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US Fish & Wildlife Service FieldNotes

Road to recovery of eastern prairie fringed orchid takes a new turn in Illinois

Region 3, August 6, 2014
The first step was to initiate a transect in appropritate eastern prairie fringed orchid habitat.
The first step was to initiate a transect in appropritate eastern prairie fringed orchid habitat. - Photo Credit: n/a
A bulb digger was used to help dig the holes.  A numbered metal ID tag was placed ajacent to the hole for future monitoring purposes.
A bulb digger was used to help dig the holes. A numbered metal ID tag was placed ajacent to the hole for future monitoring purposes. - Photo Credit: n/a
Carol Godoy (volunteer with the Forest Preserve District of DuPage County) measures 20 ml of the soil inoculant (which was previously mixed with water) before placement in a predug hole.
Carol Godoy (volunteer with the Forest Preserve District of DuPage County) measures 20 ml of the soil inoculant (which was previously mixed with water) before placement in a predug hole. - Photo Credit: n/a
The 20 ml of soil inoculant is then poured into the hole.
The 20 ml of soil inoculant is then poured into the hole. - Photo Credit: n/a
Scott Kobal (Forest Preserve District of DuPage County), Carol Godoy (FPDDC volunteer), Steve Sentoff (West Chicago Prairie site steward)and Wayne Lampa (FPDDC retired) work diligently establishing three transects for hole digging and inoculant pouring at West Chicago Prairie.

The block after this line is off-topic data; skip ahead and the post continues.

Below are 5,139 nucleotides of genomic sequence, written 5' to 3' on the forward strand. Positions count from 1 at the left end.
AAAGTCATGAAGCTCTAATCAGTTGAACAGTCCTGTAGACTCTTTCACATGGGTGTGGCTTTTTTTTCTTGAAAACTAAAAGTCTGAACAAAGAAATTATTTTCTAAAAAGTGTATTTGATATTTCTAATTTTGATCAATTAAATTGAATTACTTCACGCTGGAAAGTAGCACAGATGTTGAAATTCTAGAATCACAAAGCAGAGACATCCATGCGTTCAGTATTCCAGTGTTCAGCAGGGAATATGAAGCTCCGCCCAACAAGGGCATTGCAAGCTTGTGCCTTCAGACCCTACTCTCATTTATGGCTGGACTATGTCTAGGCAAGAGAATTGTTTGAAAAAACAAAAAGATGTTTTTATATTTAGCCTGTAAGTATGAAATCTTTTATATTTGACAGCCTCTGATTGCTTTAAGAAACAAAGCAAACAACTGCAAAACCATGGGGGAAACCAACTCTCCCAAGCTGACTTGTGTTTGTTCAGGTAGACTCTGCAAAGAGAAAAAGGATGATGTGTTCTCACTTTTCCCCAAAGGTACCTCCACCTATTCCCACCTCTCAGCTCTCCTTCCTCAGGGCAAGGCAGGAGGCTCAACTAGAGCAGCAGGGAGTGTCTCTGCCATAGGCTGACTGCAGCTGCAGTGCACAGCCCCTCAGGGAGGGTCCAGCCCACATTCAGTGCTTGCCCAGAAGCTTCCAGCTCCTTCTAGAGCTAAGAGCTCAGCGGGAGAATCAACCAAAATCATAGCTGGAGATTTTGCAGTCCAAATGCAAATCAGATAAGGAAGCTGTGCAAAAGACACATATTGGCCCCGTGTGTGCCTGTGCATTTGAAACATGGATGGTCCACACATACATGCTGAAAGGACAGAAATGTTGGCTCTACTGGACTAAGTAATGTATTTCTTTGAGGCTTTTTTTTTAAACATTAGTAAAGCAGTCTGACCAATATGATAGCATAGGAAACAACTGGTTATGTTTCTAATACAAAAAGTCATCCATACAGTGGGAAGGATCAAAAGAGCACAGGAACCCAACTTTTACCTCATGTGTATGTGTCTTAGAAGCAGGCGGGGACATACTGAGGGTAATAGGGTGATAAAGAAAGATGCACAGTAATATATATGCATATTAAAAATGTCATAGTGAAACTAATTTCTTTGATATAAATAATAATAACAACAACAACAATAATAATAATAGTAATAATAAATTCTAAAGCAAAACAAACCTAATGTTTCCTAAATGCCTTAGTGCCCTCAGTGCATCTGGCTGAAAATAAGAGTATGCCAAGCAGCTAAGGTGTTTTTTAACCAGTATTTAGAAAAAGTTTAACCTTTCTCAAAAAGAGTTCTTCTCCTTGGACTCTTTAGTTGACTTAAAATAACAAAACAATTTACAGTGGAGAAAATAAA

Scott Kobal (Forest Preserve District of DuPage County), Carol Godoy (FPDDC volunteer), Steve Sentoff (West Chicago Prairie site steward)and Wayne Lampa (FPDDC retired) work diligently establishing three transects for hole digging and inoculant pouring at West Chicago Prairie. - Photo Credit: n/a

The Chicago Field Office and the volunteer monitors of the federally threatened eastern prairie fringed orchid are embarking in a new direction with the hopes of moving closer to recovery for this prairie plant species.

 

Recent research by Dr. Lawrence Zettler, Illinois College, has isolated and identified the mycorrhizae (soil fungus) believed to be responsible for the successful germination of this orchid. Dr. Zettler was able to provide petri dishes with the mycorrhizae associated with this orchid to the Illinois orchid recovery group. In May, volunteer monitors established transects in suitable habitat at their orchid sites, dug holes every meter and inoculated the soil with 20 ml of this mycorrhizae following protocol established by Dr. Zettler. Each hole was marked and given a numbered metal ID tag. Every other hole was left empty as a control. The mycorrhizae are left in the soil to grow throughout the summer. In the fall, seed from this orchid will also be placed in these holes. If the process is successful, vegetative orchids, the ones with just one or two leaves, should appear after just one to two years.

Currently, if orchid seed is sown at a site, the wait time is six to nine years for a blooming orchid to appear. If vegetative orchids do appear after one to two years, this would be a much faster way of detecting whether or not the seed can become established at a site and thus either increase numbers of orchid plants at already occupied sites or establish new orchid sites.

Contact Info: Cathy Pollack, 847/ 608-3101, cathy_pollack@fws.gov